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Microsoft data center to install biogas fuel cell power plant

By FuelCell Energy Inc. | November 21, 2012

FuelCell Energy Inc., a global leader in the design, manufacture and service of ultra-clean, efficient and reliable fuel cell power plants, has announced a project utilizing a stationary fuel cell power plant to support Microsoft's latest data center research project. The power plant will utilize renewable biogas generated by a wastewater treatment facility as the fuel source to generate ultra-clean and carbon-neutral electricity to power Microsoft's Data Plant project in Cheyenne, Wyo. This sub-megawatt power plant project enables Microsoft to evaluate the effectiveness of using FuelCell Energy power plants to efficiently use on-site biogas to power future sustainable data centers.

"With the demand for renewable energy resources outstripping available power supplies today, Microsoft is researching new methods to help our operations become more efficient and environmentally sustainable," said Gregg McKnight, general manager, Data Center Advanced Development at Microsoft. "We're excited by the potential for using stationary fuel cells to capture and recycle natural byproducts like biogas. This project will study methods to provide an economical and reliable power supply for data centers that is also scalable and economical for use by other industries."  

The sub-megawatt Direct FuelCell power plant will be installed at the Dry Creek Water Reclamation Facility in Cheyenne, Wyo., by spring 2013. The fuel cell plant will provide 200 kilowatts of power for Microsoft's Data Plant which will be housed in a modular IT pre-assembled component (ITPAC) that will house servers to recreate a data center environment. Excess power not used by the data center will be provided to the water reclamation facility to offset their electric costs.  In the event of a grid outage, the Data Plant project and fuel cell plant will be configured to operate independently to provide continuous power.

"Our fuel cell technology is uniquely positioned to provide what other megawatt-class power generation products can't, which is efficiently converting renewable biogas into continuous baseload power right where the biogas is generated and in a manner that is virtually absent of pollutants," said Chip Bottone, president and CEO, FuelCell Energy. "The economics of our on-site power generation solutions are well suited for data centers, including the ability to use renewable biogas as a fuel source to provide carbon neutral power."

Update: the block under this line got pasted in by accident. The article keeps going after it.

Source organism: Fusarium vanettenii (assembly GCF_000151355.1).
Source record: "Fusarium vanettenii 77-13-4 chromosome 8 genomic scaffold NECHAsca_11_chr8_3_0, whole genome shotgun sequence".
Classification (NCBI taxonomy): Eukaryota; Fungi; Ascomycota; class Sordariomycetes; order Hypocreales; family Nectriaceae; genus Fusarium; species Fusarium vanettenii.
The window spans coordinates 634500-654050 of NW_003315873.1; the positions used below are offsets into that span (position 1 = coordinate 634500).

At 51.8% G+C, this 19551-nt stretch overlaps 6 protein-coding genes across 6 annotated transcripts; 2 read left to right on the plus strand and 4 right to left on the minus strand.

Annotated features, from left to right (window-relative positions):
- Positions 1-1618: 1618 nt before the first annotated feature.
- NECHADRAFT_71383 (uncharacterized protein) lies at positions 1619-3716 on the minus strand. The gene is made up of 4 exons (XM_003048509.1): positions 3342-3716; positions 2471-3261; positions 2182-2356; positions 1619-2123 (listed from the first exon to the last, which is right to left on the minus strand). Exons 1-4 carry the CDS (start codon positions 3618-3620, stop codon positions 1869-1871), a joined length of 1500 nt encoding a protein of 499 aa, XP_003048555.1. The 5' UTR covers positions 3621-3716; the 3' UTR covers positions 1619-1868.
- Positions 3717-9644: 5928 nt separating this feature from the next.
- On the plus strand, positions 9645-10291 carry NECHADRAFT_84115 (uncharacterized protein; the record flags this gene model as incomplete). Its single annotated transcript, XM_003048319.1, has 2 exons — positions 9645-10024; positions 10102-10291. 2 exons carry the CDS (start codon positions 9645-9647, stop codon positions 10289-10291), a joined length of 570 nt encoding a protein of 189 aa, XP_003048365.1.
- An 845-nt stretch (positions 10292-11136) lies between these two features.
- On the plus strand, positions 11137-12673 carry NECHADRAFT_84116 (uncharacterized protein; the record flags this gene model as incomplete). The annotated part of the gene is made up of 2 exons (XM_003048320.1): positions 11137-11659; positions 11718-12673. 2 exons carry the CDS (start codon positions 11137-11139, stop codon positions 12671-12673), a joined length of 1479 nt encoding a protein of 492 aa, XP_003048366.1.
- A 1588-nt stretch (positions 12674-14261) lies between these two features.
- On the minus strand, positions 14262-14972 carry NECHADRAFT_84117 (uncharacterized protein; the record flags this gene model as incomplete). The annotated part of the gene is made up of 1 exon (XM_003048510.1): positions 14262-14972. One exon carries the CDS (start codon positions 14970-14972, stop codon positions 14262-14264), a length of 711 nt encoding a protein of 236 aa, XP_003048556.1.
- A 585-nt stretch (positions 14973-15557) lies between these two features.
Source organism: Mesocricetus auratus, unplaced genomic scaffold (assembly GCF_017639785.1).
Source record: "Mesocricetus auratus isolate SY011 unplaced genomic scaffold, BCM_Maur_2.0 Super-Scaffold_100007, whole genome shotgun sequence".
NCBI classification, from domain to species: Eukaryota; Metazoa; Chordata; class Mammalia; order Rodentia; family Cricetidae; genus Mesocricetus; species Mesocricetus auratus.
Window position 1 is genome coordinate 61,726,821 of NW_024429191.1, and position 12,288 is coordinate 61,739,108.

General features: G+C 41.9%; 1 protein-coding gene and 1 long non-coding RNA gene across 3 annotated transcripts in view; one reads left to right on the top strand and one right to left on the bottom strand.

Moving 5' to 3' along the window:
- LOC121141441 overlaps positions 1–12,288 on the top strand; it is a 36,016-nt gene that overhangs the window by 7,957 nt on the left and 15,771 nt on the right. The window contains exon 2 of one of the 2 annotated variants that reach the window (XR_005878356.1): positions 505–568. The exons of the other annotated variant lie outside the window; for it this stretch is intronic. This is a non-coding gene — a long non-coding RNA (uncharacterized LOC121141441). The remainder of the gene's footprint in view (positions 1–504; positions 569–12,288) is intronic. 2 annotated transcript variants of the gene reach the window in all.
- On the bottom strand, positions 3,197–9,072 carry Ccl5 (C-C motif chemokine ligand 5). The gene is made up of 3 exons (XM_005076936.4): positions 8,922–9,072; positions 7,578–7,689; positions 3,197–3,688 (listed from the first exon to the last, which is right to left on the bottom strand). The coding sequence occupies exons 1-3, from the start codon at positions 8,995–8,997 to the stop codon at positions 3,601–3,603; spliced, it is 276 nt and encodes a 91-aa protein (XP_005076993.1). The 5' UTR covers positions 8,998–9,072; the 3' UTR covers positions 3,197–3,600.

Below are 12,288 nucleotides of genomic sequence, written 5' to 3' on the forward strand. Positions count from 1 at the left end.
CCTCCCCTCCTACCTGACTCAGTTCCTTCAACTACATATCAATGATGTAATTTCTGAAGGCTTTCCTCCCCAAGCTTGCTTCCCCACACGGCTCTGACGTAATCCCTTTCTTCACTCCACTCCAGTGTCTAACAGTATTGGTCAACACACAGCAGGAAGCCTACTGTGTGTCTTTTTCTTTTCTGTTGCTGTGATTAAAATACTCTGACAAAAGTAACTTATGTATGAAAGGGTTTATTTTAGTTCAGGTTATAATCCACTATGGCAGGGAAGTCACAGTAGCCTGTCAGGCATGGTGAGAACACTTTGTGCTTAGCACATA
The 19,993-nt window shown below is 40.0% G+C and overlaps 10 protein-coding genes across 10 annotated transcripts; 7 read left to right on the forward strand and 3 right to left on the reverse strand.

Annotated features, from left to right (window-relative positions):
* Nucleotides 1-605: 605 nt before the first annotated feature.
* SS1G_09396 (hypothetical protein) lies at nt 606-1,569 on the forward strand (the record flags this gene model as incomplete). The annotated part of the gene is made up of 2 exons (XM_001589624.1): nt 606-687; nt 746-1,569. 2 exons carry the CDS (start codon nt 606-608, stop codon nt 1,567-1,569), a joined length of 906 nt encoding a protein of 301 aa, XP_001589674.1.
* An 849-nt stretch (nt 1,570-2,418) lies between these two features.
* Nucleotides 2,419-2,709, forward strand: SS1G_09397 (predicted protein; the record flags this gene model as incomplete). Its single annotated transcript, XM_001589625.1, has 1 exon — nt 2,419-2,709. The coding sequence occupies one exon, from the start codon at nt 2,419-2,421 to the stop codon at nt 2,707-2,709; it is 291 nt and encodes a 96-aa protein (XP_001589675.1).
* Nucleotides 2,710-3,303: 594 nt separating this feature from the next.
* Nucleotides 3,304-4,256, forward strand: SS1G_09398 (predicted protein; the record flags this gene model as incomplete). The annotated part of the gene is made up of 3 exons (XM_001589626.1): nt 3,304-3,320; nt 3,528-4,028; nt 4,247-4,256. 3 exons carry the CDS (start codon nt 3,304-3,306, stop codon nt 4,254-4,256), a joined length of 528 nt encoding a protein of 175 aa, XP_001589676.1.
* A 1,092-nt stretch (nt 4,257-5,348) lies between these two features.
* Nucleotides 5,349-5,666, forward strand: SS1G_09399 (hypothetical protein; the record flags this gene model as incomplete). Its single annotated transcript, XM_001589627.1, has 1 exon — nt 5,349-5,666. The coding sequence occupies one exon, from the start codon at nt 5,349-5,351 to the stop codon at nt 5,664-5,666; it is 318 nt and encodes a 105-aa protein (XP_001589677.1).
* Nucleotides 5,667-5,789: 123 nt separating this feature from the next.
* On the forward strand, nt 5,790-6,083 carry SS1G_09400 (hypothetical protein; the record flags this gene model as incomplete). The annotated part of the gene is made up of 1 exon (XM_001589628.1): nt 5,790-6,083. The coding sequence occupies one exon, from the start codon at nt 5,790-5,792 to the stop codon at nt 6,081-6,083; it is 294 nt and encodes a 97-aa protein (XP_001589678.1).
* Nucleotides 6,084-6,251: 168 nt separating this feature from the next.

A diverse coalition of entities is participating in bringing the project to fruition, including the Cheyenne Board of Public Utilities, Cheyenne Light, Fuel and Power Co., Western Research Institute, the University of Wyoming, the Wyoming Business Council, and Cheyenne LEADS, the economic development organization for Cheyenne and Laramie County, Wyo. 

The city of Cheyenne applied for a $1.5 million Community Readiness grant through the Wyoming Business Council's Business Ready Communities program earlier this year to fund the needed infrastructure to support the Data Plant project. The application has been recommended by the Business Council board at its Nov. 6 meeting and is on the Dec. 6 agenda for the Wyoming State Loan and Investment Board for a final decision.

"Although still in the application phase and the final decision has yet to be made, this is a great project and an example of our broad efforts in advanced energy technologies and clean carbon conversion in Wyoming," said Bob Jensen, Chief Executive Officer, Wyoming Business Council. "Our board approved this application and it will be voted on by the State Loan and Investment Board Dec. 6 for its final decision."

In May 2012, Microsoft announced their commitment to become carbon neutral beginning in 2013. Reliable on-site power generation that is environmentally-friendly is a key consideration for Microsoft as they evaluate clean and renewable energy generation for their data centers which power the company's cloud services and support more than 1 billion customers and 20 million businesses globally.